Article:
The confrontation of Medinasidonia with the Duke had already from the time of the eighth Earl, which passed to his son the preeminence of the elder branch of the family, to which they belonged, on the of the count-Duke. At the time of the uprising in Evora which took place in the summer of 1637, the count-Duke of Olivares ordered the Duke of Medinasidonia, as Governor general of Andalucía and captain general of the armies of Portugal, to organize an army. Gaspar Alonso Pérez de Guzmán was applied in the order in which received and in a short period of time had an army of 6,000 men. Without, however, both these military provisions, and other character more conciliatory, they failed and eventually the Kingdom of Portugal ended separate and independent from the rest of the territories under control of the Spanish monarchy. However, the implications of the of Medinasidonia were much deeper, since when the final lifting took place December 1, 1640, by the Duke of Braganza, who was proclaimed King of Portugal as Juan IV, this was married to Doña Luisa de Guzmán, sister of Medinasidonia. It was with attempts made by the Duke of Olivares to quell this rebellion, when it rippled the discouragement among members of the high nobility, since was given command of the troops to a relative of the Duke, the count of Monterrey, which had less range than the rest of the nobles, so these, including that of Medinasidoniathey returned to their Lordships and so it showed their opposition to the Government of the Duke. The degree of discontent was such that some nobles, who wanted to take advantage of the weakness and multiplicity of fronts that had to serve the monarchy, thought of revolting against the King.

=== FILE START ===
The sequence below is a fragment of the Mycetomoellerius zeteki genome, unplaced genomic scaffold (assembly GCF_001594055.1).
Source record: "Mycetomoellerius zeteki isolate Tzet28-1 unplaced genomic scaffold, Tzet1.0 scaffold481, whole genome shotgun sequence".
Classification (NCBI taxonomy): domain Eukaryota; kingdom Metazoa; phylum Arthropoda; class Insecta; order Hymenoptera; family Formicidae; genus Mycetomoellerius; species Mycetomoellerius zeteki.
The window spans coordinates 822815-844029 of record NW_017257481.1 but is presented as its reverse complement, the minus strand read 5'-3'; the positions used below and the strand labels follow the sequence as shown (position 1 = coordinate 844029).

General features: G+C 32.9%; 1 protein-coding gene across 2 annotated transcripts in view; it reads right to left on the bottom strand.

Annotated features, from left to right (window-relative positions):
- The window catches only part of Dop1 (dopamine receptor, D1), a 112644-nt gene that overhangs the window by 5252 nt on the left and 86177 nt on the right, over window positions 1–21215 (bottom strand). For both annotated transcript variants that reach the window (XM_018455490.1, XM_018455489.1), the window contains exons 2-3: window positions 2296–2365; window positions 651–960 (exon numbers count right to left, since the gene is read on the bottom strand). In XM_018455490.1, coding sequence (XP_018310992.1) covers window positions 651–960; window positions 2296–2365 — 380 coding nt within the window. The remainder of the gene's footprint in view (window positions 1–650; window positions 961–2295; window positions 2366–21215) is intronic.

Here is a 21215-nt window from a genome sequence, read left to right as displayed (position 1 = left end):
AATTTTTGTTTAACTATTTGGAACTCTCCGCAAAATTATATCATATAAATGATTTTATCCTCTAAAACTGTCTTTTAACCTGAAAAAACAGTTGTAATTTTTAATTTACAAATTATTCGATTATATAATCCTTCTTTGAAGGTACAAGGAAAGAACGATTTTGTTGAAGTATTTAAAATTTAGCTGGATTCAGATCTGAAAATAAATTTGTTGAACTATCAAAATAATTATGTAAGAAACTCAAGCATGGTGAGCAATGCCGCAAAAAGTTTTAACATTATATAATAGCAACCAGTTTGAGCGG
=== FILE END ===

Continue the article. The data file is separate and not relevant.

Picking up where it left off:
The noble Andalusian revolt